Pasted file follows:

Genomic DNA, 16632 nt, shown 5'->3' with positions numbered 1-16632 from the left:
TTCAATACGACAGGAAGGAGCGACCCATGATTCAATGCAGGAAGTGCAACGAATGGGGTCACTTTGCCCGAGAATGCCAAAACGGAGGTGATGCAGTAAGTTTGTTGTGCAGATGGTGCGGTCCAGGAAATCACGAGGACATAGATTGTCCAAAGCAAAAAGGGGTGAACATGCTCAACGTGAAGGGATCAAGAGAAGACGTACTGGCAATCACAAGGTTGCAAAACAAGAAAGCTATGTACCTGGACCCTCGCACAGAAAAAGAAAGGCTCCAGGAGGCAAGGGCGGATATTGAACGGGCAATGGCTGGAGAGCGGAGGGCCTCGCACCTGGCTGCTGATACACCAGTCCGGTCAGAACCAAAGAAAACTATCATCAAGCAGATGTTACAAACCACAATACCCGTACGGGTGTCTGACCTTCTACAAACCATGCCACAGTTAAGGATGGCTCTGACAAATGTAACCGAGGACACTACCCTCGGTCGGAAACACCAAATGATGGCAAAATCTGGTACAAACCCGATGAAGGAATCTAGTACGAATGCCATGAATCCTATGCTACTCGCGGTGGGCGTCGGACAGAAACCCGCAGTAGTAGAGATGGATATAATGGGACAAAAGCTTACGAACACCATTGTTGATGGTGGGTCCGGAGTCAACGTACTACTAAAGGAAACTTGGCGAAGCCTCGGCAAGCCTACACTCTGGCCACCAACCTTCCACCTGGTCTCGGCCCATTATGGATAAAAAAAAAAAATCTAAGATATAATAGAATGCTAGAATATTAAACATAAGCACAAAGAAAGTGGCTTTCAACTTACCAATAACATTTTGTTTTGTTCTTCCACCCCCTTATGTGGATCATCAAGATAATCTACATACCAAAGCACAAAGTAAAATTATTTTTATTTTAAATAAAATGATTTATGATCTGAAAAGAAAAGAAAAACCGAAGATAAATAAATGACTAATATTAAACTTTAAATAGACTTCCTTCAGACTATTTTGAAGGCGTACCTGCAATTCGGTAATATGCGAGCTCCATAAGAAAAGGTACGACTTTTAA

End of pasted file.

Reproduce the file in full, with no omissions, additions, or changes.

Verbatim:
Genomic DNA, 16632 nt, shown 5'->3' with positions numbered 1-16632 from the left:
TTCAATACGACAGGAAGGAGCGACCCATGATTCAATGCAGGAAGTGCAACGAATGGGGTCACTTTGCCCGAGAATGCCAAAACGGAGGTGATGCAGTAAGTTTGTTGTGCAGATGGTGCGGTCCAGGAAATCACGAGGACATAGATTGTCCAAAGCAAAAAGGGGTGAACATGCTCAACGTGAAGGGATCAAGAGAAGACGTACTGGCAATCACAAGGTTGCAAAACAAGAAAGCTATGTACCTGGACCCTCGCACAGAAAAAGAAAGGCTCCAGGAGGCAAGGGCGGATATTGAACGGGCAATGGCTGGAGAGCGGAGGGCCTCGCACCTGGCTGCTGATACACCAGTCCGGTCAGAACCAAAGAAAACTATCATCAAGCAGATGTTACAAACCACAATACCCGTACGGGTGTCTGACCTTCTACAAACCATGCCACAGTTAAGGATGGCTCTGACAAATGTAACCGAGGACACTACCCTCGGTCGGAAACACCAAATGATGGCAAAATCTGGTACAAACCCGATGAAGGAATCTAGTACGAATGCCATGAATCCTATGCTACTCGCGGTGGGCGTCGGACAGAAACCCGCAGTAGTAGAGATGGATATAATGGGACAAAAGCTTACGAACACCATTGTTGATGGTGGGTCCGGAGTCAACGTACTACTAAAGGAAACTTGGCGAAGCCTCGGCAAGCCTACACTCTGGCCACCAACCTTCCACCTGGTCTCGGCCCATTATGGATAAAAAAAAAAAATCTAAGATATAATAGAATGCTAGAATATTAAACATAAGCACAAAGAAAGTGGCTTTCAACTTACCAATAACATTTTGTTTTGTTCTTCCACCCCCTTATGTGGATCATCAAGATAATCTACATACCAAAGCACAAAGTAAAATTATTTTTATTTTAAATAAAATGATTTATGATCTGAAAAGAAAAGAAAAACCGAAGATAAATAAATGACTAATATTAAACTTTAAATAGACTTCCTTCAGACTATTTTGAAGGCGTACCTGCAATTCGGTAATATGCGAGCTCCATAAGAAAAGGTACGACTTTTAA